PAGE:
Josh, the handle will be fine. So long as you are not cooking with the temp above 3 or 4 hundred degrees. Here is a link to a pic of the front of my cooker. Both handles on the cook chamber are 5/8" round bar. Now they do get a little warm, but not hot enough to have to wear a glove.

                            The fire box was a different story, it needed one with a spring(an old chipping hammer).
                            Attached Files


                            • #29
                              I think you handle WILL get hot. Since this is a BBQ/smoker then cooking times can go to 24 hrs and beyond. Slow heat will settle in on a solid handle like that over much time and will it be too hot to handle (no pun intended)...dunno, you can test.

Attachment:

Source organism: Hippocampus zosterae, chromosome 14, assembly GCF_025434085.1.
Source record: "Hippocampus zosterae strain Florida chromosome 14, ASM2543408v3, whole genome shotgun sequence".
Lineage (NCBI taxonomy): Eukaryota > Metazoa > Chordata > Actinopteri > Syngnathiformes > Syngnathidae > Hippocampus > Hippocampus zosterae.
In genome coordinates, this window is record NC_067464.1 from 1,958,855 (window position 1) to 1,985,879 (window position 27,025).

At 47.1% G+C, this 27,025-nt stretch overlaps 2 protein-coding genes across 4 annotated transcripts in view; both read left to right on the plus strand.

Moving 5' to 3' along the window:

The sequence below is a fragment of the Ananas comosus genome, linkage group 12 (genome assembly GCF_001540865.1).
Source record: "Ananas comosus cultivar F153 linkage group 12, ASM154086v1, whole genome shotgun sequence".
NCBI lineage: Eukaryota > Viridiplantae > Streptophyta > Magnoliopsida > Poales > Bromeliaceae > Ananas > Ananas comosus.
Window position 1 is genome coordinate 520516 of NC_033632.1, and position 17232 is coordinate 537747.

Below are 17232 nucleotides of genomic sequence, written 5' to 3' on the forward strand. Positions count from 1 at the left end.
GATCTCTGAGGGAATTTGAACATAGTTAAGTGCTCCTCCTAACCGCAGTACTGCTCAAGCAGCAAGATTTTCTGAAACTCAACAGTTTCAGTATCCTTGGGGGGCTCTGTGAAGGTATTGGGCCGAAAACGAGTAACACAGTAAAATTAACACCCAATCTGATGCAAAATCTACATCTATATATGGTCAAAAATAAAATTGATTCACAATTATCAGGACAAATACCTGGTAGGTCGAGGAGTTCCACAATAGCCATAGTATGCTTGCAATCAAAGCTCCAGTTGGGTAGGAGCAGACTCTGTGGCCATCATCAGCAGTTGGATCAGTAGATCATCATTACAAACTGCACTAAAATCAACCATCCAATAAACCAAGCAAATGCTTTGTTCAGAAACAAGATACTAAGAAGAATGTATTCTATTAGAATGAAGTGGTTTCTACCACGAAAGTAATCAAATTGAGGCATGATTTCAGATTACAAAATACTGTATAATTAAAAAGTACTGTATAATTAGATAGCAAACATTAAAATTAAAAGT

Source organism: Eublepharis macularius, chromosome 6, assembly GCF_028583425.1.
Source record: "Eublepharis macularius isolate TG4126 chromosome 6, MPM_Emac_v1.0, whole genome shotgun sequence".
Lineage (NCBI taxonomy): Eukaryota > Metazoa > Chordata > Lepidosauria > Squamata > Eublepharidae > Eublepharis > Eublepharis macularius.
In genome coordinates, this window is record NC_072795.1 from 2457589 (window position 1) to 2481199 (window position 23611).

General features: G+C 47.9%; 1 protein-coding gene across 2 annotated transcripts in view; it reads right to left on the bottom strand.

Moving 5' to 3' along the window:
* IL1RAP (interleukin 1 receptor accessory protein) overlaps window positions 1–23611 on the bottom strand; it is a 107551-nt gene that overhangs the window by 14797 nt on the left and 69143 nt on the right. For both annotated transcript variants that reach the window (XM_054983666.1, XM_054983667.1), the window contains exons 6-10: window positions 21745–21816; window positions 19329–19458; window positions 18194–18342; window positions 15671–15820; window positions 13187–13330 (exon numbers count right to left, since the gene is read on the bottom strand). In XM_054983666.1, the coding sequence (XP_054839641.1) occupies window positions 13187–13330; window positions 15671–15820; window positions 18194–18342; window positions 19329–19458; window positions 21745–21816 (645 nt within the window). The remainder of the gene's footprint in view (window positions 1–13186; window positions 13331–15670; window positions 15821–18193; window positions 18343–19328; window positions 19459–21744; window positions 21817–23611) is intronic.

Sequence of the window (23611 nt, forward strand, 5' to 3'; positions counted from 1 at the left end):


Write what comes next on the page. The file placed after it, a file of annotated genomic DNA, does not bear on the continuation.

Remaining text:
Thickness of the tank?

                              Estimated weight of tank?

                              Really LOVE the spurs for handle supports. Real or did you just fab them up???


                              • #30
                                They were on a beer bucket stand that I am *******izing in my back yard. I believe the guy I got the stand from got them at the flea market in Canton. They are cast iron. I agree with you though on the handle. It could get hot depending on the cooking times. I dont cook too much that goes over 12 hours though.